archives
July 2010

(Windows) Shellshocked, Or Why Win32/Stuxnet Sux…

…But that doesn’t mean that this particular attack is going to vanish any time soon, AV detection notwithstanding. Now that particular vulnerability is known, it’s certainly going to be exploited by other parties, at least until Microsoft produce an effective fix for it, and it will affect some end users long after that…

Sharing the Winner’s Circle

We recently blogged about Securing Our eCity San Diego and MyMaine Privacy both being selected as winners for the Best Local/Community Plan with respect to cyber-security. It is normal for people and companies to want to hold the position as winner all to themselves, but in this case I am hoping that next year we

Aryeh’s Mousing Memoirs

“Written in the form of a personal retrospective, this paper compares the earliest days of PC computer viruses with today’s threats, as well as provides a glimpse into the origins of the computer anti-virus industry.”

Swizzor for Dummies

Win32/Swizzor is a very prevalent—and old—malware family having been around since at least 2002.  Over the years, ESET has collected millions of samples related to this family and we still receive hundreds of new ones every day.  Over the last two years, Win32/Swizzor has frequently shown up in our top ten lists of the most

Let’s Get High at Work!

Oh yeah, lot’s of us do it right under our boss’s nose. Some companies even offer incentives for their employees to get high. I particularly enjoy getting high on long airplane flights right in front of the flight attendants. What am I talking about? It is an ignorant article I read today about i-dosing, digital

Securing Our eCity Listed as Winner of National Cybersecurity Awareness Challenge

For the Best Local/Community Plan, Securing Our eCity San Diego and MyMainePrivacy were both selected as winners. Both proposals offered innovated strategies for grassroots collaborative approaches with state and local government, public and private sector, and the academic community through their online classroom style trainings. The National Cybersecurity Awareness Challenge, which Secretary Napolitano announced in

The Jury Duty Scam

A couple of months ago I posted a blog while flying at about 30,000 feet. That was a first for me and today I have a new first. I’m writing and posting a blog from the jury waiting room as I wait to see if I’ll be a juror. Of course, this reminded me of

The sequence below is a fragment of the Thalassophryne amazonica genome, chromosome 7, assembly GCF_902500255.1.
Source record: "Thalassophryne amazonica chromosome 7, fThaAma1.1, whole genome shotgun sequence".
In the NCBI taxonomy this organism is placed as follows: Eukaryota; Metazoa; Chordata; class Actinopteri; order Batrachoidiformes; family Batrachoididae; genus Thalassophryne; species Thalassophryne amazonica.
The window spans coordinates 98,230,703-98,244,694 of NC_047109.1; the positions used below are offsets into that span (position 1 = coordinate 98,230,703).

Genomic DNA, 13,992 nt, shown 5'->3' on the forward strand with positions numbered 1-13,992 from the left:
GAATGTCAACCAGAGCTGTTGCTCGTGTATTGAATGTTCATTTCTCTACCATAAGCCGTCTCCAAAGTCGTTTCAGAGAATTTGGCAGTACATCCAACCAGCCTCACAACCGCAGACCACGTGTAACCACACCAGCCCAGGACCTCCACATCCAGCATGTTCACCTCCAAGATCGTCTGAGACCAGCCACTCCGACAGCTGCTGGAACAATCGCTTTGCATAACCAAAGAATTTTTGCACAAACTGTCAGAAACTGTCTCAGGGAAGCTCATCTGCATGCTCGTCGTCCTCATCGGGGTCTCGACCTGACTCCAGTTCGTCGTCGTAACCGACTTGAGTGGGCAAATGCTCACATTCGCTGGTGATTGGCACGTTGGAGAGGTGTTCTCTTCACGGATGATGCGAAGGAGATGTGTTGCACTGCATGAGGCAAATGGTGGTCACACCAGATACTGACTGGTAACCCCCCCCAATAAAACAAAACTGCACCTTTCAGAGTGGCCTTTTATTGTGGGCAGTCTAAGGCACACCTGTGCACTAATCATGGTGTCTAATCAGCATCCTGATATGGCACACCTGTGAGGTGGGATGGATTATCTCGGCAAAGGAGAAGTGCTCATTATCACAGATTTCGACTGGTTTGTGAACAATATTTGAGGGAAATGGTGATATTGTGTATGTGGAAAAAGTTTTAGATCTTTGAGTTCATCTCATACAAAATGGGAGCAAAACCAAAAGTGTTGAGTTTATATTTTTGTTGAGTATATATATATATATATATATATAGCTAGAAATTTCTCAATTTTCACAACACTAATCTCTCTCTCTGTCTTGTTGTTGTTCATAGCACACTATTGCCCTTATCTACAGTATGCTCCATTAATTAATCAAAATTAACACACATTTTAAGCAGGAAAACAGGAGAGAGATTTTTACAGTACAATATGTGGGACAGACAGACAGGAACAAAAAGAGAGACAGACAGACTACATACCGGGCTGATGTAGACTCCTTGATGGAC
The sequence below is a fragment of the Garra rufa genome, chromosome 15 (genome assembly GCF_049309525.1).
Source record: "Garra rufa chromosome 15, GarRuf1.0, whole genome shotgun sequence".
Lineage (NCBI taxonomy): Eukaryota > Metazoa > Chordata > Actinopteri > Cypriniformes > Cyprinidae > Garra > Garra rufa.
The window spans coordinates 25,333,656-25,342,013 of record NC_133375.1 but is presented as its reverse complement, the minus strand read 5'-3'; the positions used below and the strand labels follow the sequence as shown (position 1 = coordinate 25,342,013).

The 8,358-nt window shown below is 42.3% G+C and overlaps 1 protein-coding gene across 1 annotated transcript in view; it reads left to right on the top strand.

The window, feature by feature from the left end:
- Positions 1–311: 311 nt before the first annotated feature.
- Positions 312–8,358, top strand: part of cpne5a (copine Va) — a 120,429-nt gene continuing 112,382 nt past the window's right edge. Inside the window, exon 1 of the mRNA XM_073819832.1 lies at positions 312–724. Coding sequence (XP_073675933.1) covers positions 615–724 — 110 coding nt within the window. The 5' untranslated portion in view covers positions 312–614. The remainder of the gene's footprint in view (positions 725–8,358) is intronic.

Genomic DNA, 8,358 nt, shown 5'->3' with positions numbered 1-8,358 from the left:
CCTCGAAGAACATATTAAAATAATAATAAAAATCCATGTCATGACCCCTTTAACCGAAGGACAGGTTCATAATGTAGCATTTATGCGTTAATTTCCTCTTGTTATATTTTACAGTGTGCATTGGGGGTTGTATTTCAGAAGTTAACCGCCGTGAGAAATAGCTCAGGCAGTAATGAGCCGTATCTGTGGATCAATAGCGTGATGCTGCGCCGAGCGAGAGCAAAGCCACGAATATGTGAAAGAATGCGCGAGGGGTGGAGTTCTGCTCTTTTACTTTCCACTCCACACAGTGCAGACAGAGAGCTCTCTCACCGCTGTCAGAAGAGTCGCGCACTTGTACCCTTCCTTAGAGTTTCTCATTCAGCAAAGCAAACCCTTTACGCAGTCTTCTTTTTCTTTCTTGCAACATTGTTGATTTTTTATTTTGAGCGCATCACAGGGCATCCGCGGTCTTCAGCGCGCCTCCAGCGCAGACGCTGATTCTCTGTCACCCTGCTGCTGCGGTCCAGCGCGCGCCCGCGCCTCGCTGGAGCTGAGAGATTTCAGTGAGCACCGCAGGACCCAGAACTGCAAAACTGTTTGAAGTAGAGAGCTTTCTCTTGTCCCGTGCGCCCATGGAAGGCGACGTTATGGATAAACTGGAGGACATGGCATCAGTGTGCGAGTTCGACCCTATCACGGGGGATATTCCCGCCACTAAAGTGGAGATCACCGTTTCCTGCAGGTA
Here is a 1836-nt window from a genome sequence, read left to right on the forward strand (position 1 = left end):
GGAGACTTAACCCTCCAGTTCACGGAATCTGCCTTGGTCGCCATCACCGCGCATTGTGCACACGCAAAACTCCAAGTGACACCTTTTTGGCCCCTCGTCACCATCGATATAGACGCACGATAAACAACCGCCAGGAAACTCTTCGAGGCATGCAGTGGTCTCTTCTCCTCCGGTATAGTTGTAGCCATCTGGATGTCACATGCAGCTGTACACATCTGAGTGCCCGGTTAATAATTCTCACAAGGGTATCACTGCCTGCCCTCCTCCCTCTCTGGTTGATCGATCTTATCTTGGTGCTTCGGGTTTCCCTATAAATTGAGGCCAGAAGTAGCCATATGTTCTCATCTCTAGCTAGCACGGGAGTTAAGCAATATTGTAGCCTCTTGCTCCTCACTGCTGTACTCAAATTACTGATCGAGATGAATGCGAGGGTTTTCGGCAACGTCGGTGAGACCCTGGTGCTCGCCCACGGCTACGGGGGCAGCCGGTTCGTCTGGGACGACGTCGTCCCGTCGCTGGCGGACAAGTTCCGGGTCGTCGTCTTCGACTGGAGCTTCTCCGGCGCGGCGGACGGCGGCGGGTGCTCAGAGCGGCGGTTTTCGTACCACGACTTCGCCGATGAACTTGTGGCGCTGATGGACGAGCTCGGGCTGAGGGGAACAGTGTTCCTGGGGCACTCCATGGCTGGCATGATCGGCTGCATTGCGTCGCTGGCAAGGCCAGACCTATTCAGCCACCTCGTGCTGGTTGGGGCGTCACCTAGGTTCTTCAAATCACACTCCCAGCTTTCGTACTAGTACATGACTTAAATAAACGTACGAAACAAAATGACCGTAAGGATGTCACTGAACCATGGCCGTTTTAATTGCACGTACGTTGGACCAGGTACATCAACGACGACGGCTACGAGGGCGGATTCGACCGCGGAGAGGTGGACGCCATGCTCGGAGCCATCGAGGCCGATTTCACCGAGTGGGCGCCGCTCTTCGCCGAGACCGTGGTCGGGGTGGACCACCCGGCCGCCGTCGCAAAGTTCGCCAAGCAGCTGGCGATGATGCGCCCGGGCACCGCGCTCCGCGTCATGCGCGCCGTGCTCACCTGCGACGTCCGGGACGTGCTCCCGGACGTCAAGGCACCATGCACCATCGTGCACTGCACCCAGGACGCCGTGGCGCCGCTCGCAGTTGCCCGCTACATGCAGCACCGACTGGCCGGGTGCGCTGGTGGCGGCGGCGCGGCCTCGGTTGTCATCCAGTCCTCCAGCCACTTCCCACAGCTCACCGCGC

Blog Makeover

You may have noticed that the blog has undergone some changes. While some may think that all the extra mugshots of yours truly are a bit over the top, I hope you approve of the somewhat livelier presentation. My thanks to everyone who worked on it. David Harley CITP FBCS CISSP ESET Senior Research Fellow

AMTSO in the Media: the Prequel

As I mentioned here yesterday, I launched a new AMTSO in the Media page on the AMTSO blog page yesterday. Since then, Pedro Bustamente has kindly sent me a whole bunch of links relating to events leading up to the launch of AMTSO in 2008, so I’ve created a separate sub-page incorporating those links out

A gentle reminder…

…that this blog is not the place to ask for help with product installation and maintenance (even our products). Please contact your supplier or check the Support and Contact pages on the main ESET web site (http://www.eset.com): we simply aren't generally the best people to give you product advice. And while we appreciate appreciative comments,

AMTSOspheric* Pressure

Who would have thought that an initiative aimed at increasing the accuracy and relevance of anti-malware testing would be quite so controversial? Well, it was to be expected that AMTSO (the Anti-Malware Testing Standards Organization) would generate a certain amount of controversy: clearly, the organization is not going to get everything right first time. And

Testing and Accountability

No-one believes that AMTSO has all the answers and can “fix” testing all by itself, but it has compiled and generated resources that have made good testing practice far more practicable and understandable. The way for testers (and others) to improve those resources is by talking to and working with AMTSO in a spirit of co-operation: the need for transparency is not going to go away.

Microsoft Takes the Security out of Security Conferences

In May it was reported that IBM handed out some USB drives that were infected. A month later I spoke at a security conference that I will not name. I gave the AV (audio/visual) technician a USB key with my presentation on it to copy to the laptop they were using for the presentations. About

Do You Have a Process?

USB thumb drives, such as those pictured below from www.promotionalpro.com, are very popular marketing item, but oftentimes people are not aware of the digital risks these devices can present. In recent years many USB devices have been sold or given way only to be found to be pre-infected from the factory. At a recent security

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